Now I know that skipping the gym is always okay.
I used to get so upset with myself for missing a workout.
I felt like I was failing somehow, or that I could do better, or that I wasn’t keeping up with others within the fitness community. But in real time, all that was happening was that it was really mentally taxing to be so unhappy with myself every time I missed the gym.
This last semester of classes was especially difficult. I am sure I could have squeezed in my workouts here and there, if I really prioritized it, but it just didn’t happen. Other things in my life had taken a priority over exercise, and that was hard to accept. I would walk past the mirror and find noticeable changes in my physique. I was working out less often and the resulting change to my body was my daily reminder. I found myself comparing: there had been a time in my life where I had been consistent with my workouts and had seen entirely different results.
It was hard to watch myself “losing progress”.
And, especially on days when I hadn’t gone to the gym, I began to feel disheartened.
As a way to care for myself and my overall health, I decided to take fitness day-by-day. What taking fitness day-by-day looked like was going into each day with a workout scheduled in. However, if life became busy and other things came up, I would skip it. It’s okay to miss a workout. I know, I know, it doesn’t seem that way. But I promise, it is okay!
Here are some of the changes I’ve made to help me make peace with my current practice of fitness:
Plan the night before
Planning out your day can include scheduling your workout!
Whether you have 10 minutes, 30 minutes, or an hour, just plan to do something that fits within that time restraint. Let’s say you have 30 minutes free in the afternoon– use that 30 minutes to do a quick yoga flow, bump up your strength training routine with compound movements, or run a few sprint intervals. Think of something that gets you what you want out of your workout in a shorter amount of time.
Keep on going
If you miss a day, sometimes your brain starts to think all-or-nothing: well, I missed it yesterday so I might as well just never go this whole week. However, that’s not how the body works, and it doesn’t have to be how you work! Missing one day of exercise won’t make or break your fitness goals. If you miss a day or two, just keep going! As if you’d never missed it. Self forgiveness and compassion is a beautiful thing.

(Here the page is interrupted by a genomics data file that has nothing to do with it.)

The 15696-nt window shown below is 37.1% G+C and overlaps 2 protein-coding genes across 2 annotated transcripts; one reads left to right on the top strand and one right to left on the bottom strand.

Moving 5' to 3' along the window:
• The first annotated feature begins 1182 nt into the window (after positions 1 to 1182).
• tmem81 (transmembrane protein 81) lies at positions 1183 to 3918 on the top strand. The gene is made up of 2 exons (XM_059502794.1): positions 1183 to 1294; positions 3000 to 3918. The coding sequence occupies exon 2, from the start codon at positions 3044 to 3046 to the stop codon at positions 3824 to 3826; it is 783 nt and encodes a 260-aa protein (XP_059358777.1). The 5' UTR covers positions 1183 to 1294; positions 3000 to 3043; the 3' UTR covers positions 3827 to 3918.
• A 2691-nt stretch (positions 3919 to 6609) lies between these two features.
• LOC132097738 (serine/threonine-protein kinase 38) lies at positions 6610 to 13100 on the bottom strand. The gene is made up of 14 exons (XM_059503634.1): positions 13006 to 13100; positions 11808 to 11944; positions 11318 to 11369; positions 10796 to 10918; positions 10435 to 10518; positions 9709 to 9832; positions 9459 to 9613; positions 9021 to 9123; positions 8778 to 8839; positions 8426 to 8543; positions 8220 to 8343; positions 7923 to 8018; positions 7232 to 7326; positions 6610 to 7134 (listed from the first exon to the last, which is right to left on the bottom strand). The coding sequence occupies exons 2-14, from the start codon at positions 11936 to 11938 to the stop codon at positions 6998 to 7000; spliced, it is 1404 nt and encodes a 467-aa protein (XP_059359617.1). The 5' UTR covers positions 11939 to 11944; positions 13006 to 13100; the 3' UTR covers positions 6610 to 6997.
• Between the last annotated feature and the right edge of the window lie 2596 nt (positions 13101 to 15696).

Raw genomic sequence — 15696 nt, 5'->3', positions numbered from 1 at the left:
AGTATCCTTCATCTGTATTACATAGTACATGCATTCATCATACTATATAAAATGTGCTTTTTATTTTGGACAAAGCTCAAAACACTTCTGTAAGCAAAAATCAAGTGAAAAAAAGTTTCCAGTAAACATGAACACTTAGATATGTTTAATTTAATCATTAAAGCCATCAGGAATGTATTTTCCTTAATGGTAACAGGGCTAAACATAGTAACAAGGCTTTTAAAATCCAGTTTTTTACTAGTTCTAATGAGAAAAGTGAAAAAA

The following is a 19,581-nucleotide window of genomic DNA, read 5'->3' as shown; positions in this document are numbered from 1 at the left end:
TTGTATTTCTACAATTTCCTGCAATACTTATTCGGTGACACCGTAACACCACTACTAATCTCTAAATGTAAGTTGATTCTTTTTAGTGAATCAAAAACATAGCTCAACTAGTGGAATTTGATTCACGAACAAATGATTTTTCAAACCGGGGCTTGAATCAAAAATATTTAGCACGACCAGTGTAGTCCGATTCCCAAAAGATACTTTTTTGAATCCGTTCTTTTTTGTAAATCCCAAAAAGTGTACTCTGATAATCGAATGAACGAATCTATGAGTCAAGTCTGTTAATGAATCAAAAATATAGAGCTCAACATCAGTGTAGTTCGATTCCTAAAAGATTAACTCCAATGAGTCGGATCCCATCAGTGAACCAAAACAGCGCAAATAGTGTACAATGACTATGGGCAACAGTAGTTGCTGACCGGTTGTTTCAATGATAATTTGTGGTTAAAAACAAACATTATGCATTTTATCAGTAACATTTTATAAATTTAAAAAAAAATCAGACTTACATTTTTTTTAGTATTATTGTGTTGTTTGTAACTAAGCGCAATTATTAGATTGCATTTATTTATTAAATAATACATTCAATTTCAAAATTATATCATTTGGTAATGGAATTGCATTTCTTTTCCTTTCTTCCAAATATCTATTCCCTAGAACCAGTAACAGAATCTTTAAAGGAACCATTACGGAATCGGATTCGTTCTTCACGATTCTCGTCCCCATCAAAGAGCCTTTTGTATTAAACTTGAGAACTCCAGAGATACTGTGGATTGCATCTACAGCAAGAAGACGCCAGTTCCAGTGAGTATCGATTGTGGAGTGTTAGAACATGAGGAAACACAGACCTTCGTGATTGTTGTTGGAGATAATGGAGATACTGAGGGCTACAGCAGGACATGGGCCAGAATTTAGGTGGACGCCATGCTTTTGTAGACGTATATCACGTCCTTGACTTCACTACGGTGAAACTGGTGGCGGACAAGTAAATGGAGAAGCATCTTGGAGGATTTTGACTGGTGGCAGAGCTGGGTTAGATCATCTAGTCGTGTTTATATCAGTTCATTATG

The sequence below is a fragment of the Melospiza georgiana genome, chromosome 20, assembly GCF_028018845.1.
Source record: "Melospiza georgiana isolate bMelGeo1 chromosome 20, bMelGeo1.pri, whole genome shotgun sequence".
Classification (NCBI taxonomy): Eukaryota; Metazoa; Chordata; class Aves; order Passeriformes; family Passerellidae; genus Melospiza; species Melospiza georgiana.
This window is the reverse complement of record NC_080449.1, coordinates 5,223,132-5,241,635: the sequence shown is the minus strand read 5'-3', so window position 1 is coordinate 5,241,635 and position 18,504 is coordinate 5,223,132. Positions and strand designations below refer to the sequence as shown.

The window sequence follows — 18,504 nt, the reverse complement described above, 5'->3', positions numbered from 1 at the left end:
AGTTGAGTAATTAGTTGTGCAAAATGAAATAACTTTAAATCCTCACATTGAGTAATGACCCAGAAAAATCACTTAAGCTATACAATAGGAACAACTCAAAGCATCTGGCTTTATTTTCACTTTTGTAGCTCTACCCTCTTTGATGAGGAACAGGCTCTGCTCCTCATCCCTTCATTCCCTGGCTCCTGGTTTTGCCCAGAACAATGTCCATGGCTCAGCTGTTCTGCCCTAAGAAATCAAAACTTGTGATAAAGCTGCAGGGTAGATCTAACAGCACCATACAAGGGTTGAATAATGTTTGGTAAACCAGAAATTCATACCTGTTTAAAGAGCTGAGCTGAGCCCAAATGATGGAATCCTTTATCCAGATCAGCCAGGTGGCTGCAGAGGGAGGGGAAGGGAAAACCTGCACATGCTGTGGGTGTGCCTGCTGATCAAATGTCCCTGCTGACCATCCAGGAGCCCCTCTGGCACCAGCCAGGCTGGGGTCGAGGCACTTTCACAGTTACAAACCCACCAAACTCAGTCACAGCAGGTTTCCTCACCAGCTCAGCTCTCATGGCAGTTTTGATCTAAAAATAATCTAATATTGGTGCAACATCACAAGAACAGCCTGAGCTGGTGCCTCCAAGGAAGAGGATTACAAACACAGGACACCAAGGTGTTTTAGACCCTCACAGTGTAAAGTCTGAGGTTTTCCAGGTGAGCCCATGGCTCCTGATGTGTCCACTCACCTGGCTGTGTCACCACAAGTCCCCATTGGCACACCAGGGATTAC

It doesn’t have to be extreme
You can do a form of light exercise if you want to! “Go hard or go home?” Yeah, it doesn’t really work like that.
There are so many of these fitness pages these days with girls lifting these heavy a** rocks onto these huge walls (and I would totally try that if given the chance), but you don’t need to do an INTENSE workout every day. In fact, you shouldn’t!
If you aren’t sure how else you can get moving without going crazy at the gym, here are some ideas. You can:
- Go for a walk
- Go swimming
- Ride your bike, or whatever else.
You don’t need to be dripping in sweat and heaving afterward to have a good workout. It’s okay. Move in a way that is enjoyable, always. If your HIIT workout hurts, take it down a few notches. Challenge yourself when you’re up to it and listen to your body when you’re not.
Switch it up
The more you switch up your workouts, the more you will stay interested and want to do them. Whether that’s going outside, doing a full-body workout, doing a body-weighted workout – anything to keep challenging and exciting your body.
And you could do something totally awful, but at least it was something new and you tried it! That will keep your interest level high increasing your motivation.
Let go and forgive
If you miss a day, or a few, or just need some time off, don’t beat yourself up.
As I said, last semester was hard for me (and I am pretty good at handling stress). But life goes on, I made it through the semester, and I was fine even with fewer workouts. This summer, I started working out again now that I have a lighter load. It doesn’t mean I didn’t try during the semester or that I failed at anything: it just happens. Fitness doesn’t have to be the priority.
I know that I am still learning this whole process of finding peace with exercise at all levels. There are still times I am upset and frustrated and feel like blaming myself. But that’s okay, too– nobody is perfect. The important part is that I will keep practicing and keep trying to let go and forgive myself, every day.
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